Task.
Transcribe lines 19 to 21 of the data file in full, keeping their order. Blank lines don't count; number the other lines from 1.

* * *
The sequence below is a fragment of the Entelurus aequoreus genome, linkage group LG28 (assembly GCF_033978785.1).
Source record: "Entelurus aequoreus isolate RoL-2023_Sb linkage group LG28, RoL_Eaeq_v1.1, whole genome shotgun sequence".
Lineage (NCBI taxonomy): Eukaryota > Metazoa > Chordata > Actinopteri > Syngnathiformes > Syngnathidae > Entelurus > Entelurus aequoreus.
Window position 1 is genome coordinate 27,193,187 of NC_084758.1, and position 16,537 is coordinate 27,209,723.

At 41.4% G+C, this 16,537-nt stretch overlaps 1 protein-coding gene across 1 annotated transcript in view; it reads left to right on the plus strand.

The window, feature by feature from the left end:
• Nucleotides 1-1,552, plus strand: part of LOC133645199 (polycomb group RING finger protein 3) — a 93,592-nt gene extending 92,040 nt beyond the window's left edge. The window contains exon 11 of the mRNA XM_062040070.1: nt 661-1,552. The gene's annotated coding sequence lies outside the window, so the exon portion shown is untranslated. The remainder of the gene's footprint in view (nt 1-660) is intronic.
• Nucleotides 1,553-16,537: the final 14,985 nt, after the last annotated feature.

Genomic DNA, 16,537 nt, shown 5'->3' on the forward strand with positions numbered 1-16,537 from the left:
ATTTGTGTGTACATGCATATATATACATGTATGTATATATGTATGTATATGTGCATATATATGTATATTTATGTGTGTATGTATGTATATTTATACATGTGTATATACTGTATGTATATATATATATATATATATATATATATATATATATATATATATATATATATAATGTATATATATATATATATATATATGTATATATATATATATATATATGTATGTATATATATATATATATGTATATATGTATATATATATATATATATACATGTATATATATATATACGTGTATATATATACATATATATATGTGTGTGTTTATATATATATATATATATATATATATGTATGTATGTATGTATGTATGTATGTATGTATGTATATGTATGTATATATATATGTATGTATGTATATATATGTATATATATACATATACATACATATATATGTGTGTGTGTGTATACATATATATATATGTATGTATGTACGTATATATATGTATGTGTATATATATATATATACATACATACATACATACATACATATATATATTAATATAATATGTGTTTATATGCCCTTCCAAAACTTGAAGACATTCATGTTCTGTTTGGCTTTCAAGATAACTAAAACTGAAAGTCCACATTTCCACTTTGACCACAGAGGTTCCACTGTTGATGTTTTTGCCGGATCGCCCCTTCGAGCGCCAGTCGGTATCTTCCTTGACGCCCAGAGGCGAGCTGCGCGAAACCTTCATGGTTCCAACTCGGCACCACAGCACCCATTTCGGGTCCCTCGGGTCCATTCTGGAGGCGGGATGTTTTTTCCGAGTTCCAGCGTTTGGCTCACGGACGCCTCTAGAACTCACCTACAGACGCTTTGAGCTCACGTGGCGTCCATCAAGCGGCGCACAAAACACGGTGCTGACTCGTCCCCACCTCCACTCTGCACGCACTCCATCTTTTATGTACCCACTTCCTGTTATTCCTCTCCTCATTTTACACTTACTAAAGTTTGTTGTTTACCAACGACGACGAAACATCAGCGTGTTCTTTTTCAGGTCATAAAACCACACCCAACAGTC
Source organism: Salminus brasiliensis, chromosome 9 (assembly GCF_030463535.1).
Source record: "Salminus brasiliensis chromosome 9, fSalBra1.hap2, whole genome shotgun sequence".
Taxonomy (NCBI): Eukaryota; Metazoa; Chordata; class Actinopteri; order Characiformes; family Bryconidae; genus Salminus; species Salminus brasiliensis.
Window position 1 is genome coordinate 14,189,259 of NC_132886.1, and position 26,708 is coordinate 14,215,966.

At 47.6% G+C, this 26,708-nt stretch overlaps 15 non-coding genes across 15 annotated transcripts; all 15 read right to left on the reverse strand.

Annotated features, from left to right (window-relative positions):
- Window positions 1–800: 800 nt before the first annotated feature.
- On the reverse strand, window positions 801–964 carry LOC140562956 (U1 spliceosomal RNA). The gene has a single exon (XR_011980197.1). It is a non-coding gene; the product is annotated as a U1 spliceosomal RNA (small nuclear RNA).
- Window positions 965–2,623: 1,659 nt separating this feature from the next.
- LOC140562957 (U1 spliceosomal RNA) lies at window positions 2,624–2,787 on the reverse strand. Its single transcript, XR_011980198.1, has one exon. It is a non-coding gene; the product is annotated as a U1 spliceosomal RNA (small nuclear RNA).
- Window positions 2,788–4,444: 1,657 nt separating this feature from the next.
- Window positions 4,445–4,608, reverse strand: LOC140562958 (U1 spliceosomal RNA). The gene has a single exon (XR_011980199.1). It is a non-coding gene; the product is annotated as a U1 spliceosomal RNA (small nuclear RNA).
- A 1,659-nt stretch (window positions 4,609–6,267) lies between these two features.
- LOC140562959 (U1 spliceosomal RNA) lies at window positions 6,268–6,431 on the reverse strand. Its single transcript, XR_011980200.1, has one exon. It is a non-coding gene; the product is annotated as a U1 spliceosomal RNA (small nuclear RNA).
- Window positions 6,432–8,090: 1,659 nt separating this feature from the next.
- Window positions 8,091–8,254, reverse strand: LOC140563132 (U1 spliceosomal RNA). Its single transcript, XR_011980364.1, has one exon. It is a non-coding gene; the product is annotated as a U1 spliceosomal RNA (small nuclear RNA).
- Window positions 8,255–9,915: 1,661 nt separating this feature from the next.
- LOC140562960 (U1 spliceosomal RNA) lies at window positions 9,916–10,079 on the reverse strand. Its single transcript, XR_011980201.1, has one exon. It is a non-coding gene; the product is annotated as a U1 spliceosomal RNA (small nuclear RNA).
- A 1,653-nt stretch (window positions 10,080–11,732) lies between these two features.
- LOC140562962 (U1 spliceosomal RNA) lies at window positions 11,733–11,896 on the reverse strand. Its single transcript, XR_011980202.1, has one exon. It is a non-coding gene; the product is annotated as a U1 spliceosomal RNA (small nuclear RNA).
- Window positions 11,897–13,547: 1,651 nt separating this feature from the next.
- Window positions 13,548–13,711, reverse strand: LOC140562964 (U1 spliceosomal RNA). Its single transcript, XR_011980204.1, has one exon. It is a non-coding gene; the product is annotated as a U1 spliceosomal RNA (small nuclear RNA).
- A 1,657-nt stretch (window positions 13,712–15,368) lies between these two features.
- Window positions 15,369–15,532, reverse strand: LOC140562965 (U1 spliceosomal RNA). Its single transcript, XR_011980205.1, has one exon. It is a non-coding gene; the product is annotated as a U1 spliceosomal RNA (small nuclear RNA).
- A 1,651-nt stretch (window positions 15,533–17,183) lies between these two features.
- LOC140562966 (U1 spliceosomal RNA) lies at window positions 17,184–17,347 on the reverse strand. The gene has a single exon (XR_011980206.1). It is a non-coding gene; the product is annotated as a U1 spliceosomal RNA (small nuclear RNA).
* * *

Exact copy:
- Window positions 965–2,623: 1,659 nt separating this feature from the next.
- LOC140562957 (U1 spliceosomal RNA) lies at window positions 2,624–2,787 on the reverse strand. Its single transcript, XR_011980198.1, has one exon. It is a non-coding gene; the product is annotated as a U1 spliceosomal RNA (small nuclear RNA).
- Window positions 2,788–4,444: 1,657 nt separating this feature from the next.